Scotiabank hosts Breakfast of Influencers to combat the crushing effects of poverty on health

After spending 12 years bouncing around from foster care to group homes, Vivian was bounced out of the system on her 18th birthday. With nowhere to go, she ended up homeless. Then she met Dr. Naomi Thulien, then a U of T doctoral student and nurse practitioner, now a researcher at MAP Centre for Urban Health Solutions, who was researching the experiences of young people exiting homelessness to understand their social and economic support needs. With relentless determination, Vivian turned her life around. Today she is a student of veterinary nursing, set to move into her first couple’s apartment with her common-law husband—and a passionate advocate and role model for homeless youth. 

Vivian is on a mission to break the stigma associated with homelessness that keeps young people from achieving their full potential. She shared her courageous personal story with the 130 influencers, among them some of Canada’s top female executives, who attended a sold-out breakfast at the ScotiaCentre on June 14, hosted by Tangerine CEO, Gillian Riley. Her message was simple and persuasive: “Do not discount homeless youth. We want to contribute to society. We just need the confidence, the social and life skills, and affordable housing. That’s where you can come in.” Offering mentorship, she said, can effect meaningful change in a young homeless person’s life. 

Gillian Riley, President and CEO of Tangerine, shines a light on the pathbreaking research taking place at St. Michael’s MAP Centre for Urban Health Solutions.

The event raised $1.16 million for MAP, a pathbreaking research centre that is using innovative, solutions-focused approaches to intervene at the intersection of poverty and health. This incredible success would not have been possible without the matching support of a generous Toronto-based family who are long-time friends of St. Michael’s. The funds will be used to support novel interventions and pioneering research, including Thulien’s project, that are designed to lift people who are experiencing disadvantage and marginalization out of poverty, and reduce their risk of ending up in the emergency room.

Dr. Pat O’Campo, Executive Director of the Li Ka Shing Knowledge Institute and an expert on the impacts that urban social problems have on the health of low-income populations, moderated the up-close-and-personal panel discussion about MAP’s pioneering work and its aspirations to build the world’s healthiest city. The urgency to design real solutions, she underscored, has never been greater in Toronto, with pockets of poverty and precarious work, including among youth, on the rise.

MAP social justice advocate Dr. Nav Persaud, who is working to make life-saving prescription medicines affordable and accessible for everyone, put the situation in perspective. “There are many people living close to the edge of a cliff,” he explained. “Some of these medications are not that expensive, a few hundred dollars. But people risk death or making their condition worse if they can’t get them.”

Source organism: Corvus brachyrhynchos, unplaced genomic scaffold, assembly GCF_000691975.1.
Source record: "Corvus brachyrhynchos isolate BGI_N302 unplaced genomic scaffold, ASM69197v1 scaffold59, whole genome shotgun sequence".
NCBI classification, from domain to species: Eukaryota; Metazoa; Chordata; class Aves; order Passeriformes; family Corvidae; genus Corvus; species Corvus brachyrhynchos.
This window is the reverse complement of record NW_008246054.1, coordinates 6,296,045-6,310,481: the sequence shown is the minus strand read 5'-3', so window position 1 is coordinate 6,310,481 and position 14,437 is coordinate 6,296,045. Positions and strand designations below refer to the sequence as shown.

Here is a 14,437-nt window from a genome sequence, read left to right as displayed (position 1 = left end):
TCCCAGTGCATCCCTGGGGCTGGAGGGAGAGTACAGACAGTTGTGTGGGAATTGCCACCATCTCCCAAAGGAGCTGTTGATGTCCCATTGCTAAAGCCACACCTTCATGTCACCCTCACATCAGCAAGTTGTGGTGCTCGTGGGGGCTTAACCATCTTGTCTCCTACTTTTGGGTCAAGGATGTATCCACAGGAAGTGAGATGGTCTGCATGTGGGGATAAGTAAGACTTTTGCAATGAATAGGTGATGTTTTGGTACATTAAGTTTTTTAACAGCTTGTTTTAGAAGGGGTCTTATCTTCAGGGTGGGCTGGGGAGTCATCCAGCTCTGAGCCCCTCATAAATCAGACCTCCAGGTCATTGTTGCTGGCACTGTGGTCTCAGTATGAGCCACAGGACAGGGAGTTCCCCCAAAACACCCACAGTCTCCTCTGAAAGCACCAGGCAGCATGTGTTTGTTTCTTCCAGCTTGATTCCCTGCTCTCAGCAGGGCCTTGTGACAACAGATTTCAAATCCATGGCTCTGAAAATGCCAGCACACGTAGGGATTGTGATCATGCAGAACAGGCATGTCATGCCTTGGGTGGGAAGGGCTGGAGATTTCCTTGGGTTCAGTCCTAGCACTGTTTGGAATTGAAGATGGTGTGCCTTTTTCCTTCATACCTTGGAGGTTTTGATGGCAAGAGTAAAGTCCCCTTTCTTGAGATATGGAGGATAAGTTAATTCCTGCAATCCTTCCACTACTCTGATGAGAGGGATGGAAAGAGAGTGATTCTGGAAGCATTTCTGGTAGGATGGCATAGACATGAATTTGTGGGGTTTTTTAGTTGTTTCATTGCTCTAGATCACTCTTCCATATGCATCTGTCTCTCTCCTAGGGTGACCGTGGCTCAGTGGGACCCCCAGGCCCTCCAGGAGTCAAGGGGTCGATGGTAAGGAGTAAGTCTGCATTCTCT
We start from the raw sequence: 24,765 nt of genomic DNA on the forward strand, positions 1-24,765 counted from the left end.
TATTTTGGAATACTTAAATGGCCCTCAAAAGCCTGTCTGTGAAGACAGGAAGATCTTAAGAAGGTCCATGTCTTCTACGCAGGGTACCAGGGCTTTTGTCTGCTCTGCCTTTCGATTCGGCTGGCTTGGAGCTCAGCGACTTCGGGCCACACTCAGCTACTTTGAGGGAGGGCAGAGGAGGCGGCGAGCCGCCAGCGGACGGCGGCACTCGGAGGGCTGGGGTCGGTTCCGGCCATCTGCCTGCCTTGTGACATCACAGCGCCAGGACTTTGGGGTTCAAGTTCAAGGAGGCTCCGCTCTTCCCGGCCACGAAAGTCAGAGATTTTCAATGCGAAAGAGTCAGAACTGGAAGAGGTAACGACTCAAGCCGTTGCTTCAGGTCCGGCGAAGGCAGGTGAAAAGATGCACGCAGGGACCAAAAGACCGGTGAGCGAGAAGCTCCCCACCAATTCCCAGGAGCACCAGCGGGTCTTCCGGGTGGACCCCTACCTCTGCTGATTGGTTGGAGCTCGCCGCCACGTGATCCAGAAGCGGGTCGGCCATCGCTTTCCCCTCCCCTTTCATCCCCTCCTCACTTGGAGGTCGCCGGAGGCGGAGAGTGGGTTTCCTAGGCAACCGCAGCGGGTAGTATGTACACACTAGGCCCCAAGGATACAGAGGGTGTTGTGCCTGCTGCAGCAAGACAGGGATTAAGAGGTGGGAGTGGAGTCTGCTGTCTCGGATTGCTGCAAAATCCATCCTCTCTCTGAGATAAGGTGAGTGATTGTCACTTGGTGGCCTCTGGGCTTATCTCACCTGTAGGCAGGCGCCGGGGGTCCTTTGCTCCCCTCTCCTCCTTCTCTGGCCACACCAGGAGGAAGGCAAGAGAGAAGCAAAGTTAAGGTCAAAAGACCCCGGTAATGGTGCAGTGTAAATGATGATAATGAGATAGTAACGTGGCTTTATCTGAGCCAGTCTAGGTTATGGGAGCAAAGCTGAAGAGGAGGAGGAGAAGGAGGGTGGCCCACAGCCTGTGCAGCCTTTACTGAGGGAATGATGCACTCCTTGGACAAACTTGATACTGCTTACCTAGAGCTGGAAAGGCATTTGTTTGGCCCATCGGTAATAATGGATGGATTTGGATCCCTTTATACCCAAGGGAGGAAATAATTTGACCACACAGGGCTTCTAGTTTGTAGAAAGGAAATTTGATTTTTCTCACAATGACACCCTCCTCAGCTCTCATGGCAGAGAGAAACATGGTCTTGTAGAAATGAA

Like the homeless man who came into Dr. Carolyn Snider’s emergency department in very bad shape, after his backpack was stolen along with his medication. Her team gave him a meal tray and a dose of medication, arranged for his prescription refill, and connected him with the Toronto CATCH Program. This is a project MAP Director Dr. Stephen Hwang piloted in Toronto to provide rapid access to housing and mental health supports for chronically homeless men and women.

“Working at St. Mike’s has taught me the privilege of treating people experiencing disadvantage,” said Snider. “This is a calling for all of us here. It’s a passion.” 

They agreed that the unique approach MAP scientists take is what makes their interventions so successful. They do not fixate on the problem. They work together with the affected communities to come up with real solutions that can be implemented, tested, scaled up and shared with other cities. This is the critical factor in making transformative, system-wide improvements. And St. Mike’s is leading the charge. As Vivian emphasized: “We can influence other cities by being an example. We can make big changes, even though they might seem small now.”

But public investment alone can’t accomplish these changes, the Hon. Bill Morneau, Canada’s Finance Minister and former board chair of St. Michael’s Hospital, reminded the audience. Conquering the health-poverty cycle in our cities requires a robust collaboration among the public, private and philanthropic sectors. 

As Morneau said, with the leadership of individuals and businesses like those who lent their support to Breakfast of Influencers, St. Mike’s will continue to be “a beacon of hope”—for Toronto and the world—for the level and quality of compassionate care it delivers to all members of our society.

THANK YOU, Scotiabank. Together, we will build the world’s healthiest city.

Learn more about MAP Centre for Urban Health Solutions and how you can support our efforts.


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